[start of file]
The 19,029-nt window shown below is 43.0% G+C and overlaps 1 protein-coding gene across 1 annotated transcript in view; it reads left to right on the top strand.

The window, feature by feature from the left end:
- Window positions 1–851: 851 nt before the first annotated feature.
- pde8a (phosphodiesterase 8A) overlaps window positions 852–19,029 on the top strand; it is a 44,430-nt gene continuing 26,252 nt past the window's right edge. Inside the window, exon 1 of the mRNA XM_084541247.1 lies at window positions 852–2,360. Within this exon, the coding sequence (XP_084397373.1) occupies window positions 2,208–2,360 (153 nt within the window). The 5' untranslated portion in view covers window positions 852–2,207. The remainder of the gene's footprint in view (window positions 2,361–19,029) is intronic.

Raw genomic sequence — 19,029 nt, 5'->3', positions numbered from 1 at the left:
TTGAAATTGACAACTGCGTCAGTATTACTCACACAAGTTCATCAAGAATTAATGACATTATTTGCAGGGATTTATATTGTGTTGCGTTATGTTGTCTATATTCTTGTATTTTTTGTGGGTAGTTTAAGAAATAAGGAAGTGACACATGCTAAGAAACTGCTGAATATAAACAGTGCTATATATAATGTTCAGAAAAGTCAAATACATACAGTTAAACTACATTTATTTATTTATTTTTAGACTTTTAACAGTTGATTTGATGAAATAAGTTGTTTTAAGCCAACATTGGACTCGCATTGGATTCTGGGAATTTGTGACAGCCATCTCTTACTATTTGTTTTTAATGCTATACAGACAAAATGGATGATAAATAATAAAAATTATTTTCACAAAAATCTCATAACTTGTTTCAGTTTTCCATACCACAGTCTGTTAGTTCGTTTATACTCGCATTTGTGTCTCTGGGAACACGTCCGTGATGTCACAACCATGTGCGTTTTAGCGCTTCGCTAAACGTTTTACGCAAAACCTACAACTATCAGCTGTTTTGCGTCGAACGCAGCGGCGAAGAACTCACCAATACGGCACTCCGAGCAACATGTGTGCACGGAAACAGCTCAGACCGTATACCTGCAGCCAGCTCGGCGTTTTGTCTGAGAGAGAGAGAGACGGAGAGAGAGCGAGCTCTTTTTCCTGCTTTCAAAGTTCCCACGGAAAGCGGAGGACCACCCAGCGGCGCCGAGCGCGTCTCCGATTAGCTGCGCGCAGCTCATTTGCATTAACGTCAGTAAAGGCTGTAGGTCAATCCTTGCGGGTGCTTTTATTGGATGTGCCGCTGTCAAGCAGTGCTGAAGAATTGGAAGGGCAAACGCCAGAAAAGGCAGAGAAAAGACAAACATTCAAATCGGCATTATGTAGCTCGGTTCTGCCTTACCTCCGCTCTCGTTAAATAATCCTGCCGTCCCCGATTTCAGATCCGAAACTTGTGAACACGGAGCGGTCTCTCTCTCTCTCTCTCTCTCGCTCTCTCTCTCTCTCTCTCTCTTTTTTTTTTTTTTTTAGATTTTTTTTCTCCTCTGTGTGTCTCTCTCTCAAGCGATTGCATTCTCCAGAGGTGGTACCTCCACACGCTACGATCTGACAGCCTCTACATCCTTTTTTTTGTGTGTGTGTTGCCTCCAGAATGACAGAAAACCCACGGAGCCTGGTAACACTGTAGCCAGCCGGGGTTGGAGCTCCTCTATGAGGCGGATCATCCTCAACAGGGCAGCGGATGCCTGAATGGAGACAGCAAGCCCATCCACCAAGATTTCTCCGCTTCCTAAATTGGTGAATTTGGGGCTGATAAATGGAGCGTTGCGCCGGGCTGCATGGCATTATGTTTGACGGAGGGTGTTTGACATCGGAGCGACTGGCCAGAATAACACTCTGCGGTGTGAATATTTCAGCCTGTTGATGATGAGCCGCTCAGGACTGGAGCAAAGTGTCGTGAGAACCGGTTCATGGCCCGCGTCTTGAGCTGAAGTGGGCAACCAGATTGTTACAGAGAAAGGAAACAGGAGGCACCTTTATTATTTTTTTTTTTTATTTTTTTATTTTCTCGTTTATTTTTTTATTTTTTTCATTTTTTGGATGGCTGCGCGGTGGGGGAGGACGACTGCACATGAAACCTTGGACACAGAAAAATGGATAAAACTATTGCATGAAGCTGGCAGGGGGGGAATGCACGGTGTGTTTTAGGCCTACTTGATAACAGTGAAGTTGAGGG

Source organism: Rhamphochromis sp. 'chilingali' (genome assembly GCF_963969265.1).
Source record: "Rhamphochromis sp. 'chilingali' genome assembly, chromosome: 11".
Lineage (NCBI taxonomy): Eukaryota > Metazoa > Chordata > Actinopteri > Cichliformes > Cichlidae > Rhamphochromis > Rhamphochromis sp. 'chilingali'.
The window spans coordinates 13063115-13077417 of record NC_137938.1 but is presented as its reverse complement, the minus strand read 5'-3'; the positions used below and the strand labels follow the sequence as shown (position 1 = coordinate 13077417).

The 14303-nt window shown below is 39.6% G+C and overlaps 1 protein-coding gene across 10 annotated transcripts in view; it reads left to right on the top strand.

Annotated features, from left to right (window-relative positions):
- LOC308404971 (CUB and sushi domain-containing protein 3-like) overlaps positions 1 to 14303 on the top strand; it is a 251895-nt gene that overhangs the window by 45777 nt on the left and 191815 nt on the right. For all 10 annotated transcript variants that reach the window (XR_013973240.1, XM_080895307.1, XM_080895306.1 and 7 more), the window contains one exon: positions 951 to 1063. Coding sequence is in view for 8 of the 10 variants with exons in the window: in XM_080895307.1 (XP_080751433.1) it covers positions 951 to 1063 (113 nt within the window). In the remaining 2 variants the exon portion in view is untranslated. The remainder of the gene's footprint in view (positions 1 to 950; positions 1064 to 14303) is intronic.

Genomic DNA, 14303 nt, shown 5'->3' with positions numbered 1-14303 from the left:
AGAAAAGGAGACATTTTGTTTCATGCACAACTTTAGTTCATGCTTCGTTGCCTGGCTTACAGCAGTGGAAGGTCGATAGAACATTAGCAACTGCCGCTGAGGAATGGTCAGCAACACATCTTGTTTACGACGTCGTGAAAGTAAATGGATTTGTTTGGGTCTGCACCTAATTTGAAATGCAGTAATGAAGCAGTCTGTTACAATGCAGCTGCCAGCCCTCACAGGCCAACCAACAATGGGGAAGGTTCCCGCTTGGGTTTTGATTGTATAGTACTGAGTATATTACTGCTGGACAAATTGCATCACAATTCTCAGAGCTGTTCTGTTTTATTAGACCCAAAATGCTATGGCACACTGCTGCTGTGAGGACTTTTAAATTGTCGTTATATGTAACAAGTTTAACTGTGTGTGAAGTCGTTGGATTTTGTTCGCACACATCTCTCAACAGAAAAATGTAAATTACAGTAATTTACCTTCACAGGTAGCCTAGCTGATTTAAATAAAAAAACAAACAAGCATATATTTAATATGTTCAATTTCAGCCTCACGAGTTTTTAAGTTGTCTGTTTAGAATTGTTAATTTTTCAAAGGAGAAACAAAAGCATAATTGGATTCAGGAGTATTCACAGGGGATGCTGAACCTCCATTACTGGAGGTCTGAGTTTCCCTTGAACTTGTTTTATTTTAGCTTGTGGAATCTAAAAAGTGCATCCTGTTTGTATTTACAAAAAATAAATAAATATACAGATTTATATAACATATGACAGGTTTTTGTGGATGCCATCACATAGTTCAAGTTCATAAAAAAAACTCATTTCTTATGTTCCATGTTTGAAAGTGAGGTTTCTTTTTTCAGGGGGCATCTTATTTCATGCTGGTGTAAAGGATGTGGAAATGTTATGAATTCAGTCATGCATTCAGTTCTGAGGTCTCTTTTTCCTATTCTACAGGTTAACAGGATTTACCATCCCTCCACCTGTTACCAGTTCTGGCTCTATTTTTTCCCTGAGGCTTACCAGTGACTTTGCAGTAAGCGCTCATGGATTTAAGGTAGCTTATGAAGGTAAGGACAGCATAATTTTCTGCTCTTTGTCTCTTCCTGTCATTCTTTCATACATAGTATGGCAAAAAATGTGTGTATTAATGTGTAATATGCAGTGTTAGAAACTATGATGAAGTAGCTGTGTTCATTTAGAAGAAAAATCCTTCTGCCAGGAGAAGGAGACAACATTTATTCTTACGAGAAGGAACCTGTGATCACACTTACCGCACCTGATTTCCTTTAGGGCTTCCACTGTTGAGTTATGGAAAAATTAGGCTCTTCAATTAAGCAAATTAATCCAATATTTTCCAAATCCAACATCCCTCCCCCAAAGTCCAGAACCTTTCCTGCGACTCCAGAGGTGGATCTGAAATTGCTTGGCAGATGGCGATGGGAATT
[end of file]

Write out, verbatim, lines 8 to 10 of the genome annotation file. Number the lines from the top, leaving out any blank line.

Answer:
Source record: "Rhamphochromis sp. 'chilingali' genome assembly, chromosome: 11".
Lineage (NCBI taxonomy): Eukaryota > Metazoa > Chordata > Actinopteri > Cichliformes > Cichlidae > Rhamphochromis > Rhamphochromis sp. 'chilingali'.
The window spans coordinates 13063115-13077417 of record NC_137938.1 but is presented as its reverse complement, the minus strand read 5'-3'; the positions used below and the strand labels follow the sequence as shown (position 1 = coordinate 13077417).